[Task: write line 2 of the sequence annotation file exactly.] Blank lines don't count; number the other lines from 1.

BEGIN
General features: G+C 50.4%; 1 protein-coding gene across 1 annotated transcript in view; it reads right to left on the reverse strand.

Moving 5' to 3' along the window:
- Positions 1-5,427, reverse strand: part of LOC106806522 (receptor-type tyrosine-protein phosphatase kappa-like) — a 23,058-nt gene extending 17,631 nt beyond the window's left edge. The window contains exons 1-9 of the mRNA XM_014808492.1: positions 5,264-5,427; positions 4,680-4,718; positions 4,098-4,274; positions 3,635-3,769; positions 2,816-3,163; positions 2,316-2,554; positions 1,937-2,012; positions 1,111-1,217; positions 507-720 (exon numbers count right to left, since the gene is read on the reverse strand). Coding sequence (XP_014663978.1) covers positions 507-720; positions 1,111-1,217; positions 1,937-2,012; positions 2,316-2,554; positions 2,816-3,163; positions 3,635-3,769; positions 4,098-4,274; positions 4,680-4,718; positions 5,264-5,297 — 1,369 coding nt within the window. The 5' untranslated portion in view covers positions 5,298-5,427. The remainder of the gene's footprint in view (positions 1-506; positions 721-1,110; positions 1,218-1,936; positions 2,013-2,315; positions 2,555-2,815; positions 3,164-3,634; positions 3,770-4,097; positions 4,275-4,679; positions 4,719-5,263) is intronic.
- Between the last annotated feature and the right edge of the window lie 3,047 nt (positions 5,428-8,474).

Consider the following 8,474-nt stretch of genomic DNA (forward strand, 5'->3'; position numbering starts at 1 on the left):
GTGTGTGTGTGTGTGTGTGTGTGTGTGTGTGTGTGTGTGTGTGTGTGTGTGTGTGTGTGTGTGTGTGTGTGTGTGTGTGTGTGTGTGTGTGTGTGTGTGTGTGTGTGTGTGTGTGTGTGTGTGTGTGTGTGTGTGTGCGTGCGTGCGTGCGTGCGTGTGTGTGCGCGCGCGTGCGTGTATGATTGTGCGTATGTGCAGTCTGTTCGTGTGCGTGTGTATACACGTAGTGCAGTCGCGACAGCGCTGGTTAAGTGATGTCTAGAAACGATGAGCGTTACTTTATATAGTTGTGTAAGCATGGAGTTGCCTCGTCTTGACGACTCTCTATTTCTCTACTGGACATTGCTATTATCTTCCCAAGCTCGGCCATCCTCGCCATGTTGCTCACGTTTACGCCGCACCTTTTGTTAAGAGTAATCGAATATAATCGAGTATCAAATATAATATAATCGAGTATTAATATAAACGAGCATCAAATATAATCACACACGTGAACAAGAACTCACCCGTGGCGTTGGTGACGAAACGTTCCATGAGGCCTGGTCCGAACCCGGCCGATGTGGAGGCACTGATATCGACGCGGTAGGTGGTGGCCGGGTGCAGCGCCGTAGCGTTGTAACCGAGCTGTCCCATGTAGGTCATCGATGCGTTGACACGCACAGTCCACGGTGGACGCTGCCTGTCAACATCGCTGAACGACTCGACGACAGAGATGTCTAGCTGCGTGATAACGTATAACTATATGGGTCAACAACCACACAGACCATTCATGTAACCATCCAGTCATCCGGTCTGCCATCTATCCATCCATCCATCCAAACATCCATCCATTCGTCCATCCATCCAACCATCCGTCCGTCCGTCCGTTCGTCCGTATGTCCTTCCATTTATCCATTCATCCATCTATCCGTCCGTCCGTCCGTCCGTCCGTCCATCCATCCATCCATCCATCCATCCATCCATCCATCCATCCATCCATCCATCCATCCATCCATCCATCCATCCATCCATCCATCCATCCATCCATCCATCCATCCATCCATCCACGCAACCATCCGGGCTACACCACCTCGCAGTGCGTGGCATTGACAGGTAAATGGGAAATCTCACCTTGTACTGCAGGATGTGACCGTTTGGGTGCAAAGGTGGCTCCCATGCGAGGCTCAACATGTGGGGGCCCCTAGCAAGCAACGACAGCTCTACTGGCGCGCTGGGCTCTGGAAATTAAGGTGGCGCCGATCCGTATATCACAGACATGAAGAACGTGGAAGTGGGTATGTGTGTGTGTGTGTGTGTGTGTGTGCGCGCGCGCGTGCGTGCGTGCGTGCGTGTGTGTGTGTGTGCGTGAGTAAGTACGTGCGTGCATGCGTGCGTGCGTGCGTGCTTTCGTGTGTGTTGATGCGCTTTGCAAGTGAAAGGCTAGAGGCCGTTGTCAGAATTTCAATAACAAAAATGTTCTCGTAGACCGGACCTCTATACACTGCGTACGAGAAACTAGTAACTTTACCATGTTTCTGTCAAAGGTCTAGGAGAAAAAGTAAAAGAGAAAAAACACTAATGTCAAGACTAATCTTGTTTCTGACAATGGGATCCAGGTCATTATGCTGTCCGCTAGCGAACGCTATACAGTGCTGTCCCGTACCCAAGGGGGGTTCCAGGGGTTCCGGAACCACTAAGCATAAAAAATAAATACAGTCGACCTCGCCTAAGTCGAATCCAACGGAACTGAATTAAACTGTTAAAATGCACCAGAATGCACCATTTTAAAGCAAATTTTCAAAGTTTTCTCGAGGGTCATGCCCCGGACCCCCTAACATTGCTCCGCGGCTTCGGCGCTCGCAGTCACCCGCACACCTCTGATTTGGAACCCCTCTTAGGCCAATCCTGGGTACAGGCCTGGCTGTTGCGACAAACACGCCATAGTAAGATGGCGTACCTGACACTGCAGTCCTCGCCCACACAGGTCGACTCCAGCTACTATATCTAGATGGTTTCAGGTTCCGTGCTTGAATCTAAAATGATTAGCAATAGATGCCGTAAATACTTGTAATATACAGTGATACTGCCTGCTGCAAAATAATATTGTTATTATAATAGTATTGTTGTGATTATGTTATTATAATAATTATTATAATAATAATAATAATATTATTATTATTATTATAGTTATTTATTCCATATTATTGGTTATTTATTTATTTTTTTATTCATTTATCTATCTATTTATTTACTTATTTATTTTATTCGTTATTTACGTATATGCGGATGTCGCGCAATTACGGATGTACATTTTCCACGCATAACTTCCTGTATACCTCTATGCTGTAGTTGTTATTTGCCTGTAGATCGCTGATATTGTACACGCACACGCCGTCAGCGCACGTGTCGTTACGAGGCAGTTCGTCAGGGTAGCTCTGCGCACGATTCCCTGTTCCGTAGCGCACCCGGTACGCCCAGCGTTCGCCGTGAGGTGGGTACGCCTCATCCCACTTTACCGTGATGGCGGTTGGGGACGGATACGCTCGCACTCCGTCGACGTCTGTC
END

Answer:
Moving 5' to 3' along the window: